Skip to main content

1977: A Dunkirk Boat For The Arbury Adventure Playground - The Arbury Noah's Ark!

Thanks to Mrs Summers who sent us this Cambridge Evening News article about an exciting addition to the Arbury Adventure Playground on the Nuns Way Playing Field from August 1977. 

Veteran of Dunkirk Heads for Children's Adventure Playground

A gallant little craft with a heart of gold is set to leave her peaceful retirement berth on the waters of the Cam.

She is not exactly beautiful, but to shell-shocked troops on the wartime Dunkirk beaches she was the answer to a prayer.

In 1940, Goldfin was one of the flotilla of little boats the nation took to its heart after that epic rescue.

Now she is destined for another "battleground" - the Arbury Adventure Playground in Cambridge.

Her owner, Mr Jeffrey Perkins, couldn't bear the thought of his former personal carrier suffering the indignity of nautical senility. He has spent much time and money restoring her over the last ten years.

So he gave her to play leader Bob Asby to be brought back to life by the under-fives [under fifteens?] of the Arbury Estate.

There is, however, a problem. Goldfin is forty feet long, eight feet wide and weighs fifteen tons - and Bob can't find a crane big enough to lift her out of the water.

"Even one of those giant American Airforce helicopters would find her a bit of a handful," he said yesterday.

"The kids have set their hearts on her - they have already decided she would make a first class Noah's Ark."

Goldfin did make it to the Adventure Playground. One of the child contributors to the Arbury 1980 project and the 1981 Arbury Is Where We Live! book wrote about a visit to the playground:

In the playground there was an old wooden warship, from the Second World War. It was lifted off the River Cam by a crane on to the back of a lorry which drove to the playground.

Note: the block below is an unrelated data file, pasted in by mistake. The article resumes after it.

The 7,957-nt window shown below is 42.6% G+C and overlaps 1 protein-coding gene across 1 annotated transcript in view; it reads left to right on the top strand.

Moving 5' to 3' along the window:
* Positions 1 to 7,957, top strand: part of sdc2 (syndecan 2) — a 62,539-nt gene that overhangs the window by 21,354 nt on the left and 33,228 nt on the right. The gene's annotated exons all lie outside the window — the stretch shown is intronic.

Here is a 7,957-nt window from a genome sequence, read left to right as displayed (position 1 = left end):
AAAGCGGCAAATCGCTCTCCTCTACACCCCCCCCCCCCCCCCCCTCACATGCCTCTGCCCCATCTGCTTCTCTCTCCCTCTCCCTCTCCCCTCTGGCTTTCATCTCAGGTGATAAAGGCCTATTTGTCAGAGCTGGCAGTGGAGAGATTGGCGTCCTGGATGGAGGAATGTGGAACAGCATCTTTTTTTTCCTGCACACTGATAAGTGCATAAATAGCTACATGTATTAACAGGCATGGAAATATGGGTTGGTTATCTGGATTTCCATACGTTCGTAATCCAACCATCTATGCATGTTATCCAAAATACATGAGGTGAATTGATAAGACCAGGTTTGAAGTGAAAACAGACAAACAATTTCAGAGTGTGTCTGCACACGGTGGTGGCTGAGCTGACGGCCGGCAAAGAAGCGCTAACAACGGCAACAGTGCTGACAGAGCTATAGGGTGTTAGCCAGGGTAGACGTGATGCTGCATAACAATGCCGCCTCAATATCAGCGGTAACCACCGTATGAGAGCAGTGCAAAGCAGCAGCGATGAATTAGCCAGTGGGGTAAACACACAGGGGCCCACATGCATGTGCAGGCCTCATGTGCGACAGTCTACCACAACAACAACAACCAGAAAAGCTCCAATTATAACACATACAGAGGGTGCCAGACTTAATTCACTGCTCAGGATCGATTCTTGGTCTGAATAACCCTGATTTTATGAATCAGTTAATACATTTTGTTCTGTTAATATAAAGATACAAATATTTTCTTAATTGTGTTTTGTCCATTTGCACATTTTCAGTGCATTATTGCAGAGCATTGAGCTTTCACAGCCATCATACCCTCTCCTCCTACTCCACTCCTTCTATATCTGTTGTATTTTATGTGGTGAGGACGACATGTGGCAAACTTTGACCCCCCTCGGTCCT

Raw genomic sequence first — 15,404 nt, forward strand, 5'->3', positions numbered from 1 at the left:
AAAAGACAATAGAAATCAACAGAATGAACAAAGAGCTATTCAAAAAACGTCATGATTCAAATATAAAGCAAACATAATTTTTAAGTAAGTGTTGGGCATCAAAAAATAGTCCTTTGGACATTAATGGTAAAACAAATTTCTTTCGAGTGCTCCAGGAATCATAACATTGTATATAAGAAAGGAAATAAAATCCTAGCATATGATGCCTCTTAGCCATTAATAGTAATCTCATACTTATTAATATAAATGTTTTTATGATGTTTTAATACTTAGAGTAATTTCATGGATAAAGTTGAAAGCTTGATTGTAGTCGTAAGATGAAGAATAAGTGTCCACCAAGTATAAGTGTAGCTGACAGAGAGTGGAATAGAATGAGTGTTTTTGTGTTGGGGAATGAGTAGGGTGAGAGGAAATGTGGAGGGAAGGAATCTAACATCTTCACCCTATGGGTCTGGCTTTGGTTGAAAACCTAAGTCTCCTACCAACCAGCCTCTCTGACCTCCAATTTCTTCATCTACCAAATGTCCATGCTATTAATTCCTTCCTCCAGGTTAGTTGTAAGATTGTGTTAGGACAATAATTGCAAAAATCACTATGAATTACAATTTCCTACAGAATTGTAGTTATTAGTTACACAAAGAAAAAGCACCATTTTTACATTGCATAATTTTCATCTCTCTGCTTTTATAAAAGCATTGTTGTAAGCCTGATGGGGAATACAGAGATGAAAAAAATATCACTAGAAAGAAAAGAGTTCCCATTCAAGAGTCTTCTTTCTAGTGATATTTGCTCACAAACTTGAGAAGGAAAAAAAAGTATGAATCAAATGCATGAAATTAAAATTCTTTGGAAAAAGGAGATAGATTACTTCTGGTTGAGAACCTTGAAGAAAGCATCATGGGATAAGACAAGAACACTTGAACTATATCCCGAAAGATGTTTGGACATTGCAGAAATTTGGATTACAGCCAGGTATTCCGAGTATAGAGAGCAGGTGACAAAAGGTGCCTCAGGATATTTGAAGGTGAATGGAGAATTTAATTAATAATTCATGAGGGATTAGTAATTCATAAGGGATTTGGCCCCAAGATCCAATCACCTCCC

From 'Arbury Is Where We Live!' - 1981. No sooner had we uploaded this, than Paul Miller, a former North Arbury resident, sent us the October 1977 'Cambridge Evening News' article below, which details the eventful removal of the boat to the Adventure Playground.

Bucket brigade dashes to the rescue as Operation Noah's Ark springs a leak

The children of Arbury set to work painting their own Noah's Ark on Saturday - just a few hours after it threatened to sink without trace.

Cambridge Sea Scouts were the heroes of an involved operation to move an old Second World War landing craft from its mooring on the Cam to the Arbury Adventure Playground.

The first stage in the exercise was to move the old houseboat from its mooring by the Rob Roy pub to Riverside, where cranes were waiting to lift it out of the water.

With a little help from a passing motor launch five men managed to punt the 15-ton craft down the river. Then disaster struck - the boat sprang a leak.

For a moment it looked as though the "ark" would sink to the bottom of the river. But the Sea Scouts sprang into action and saved the day.

Working in shifts, they managed to patch up the leak and stem the rush of water that was flooding the boat.

Some of their members kept a night vigil on the vessel to make sure no further damage happened.

More helpers came in at 7am on Saturday to bail out over 100 buckets of water ready for the cranes to move into the action. 

An anonymous donor had provided the £200 needed for the boat to be moved from the river where, until recently, it had been the home of Mr Jeffrey Perkins.

There was only one more hitch. The trailer would not fit through the fence around the playground, which had to be dug up by volunteers before the boat could be moved into place.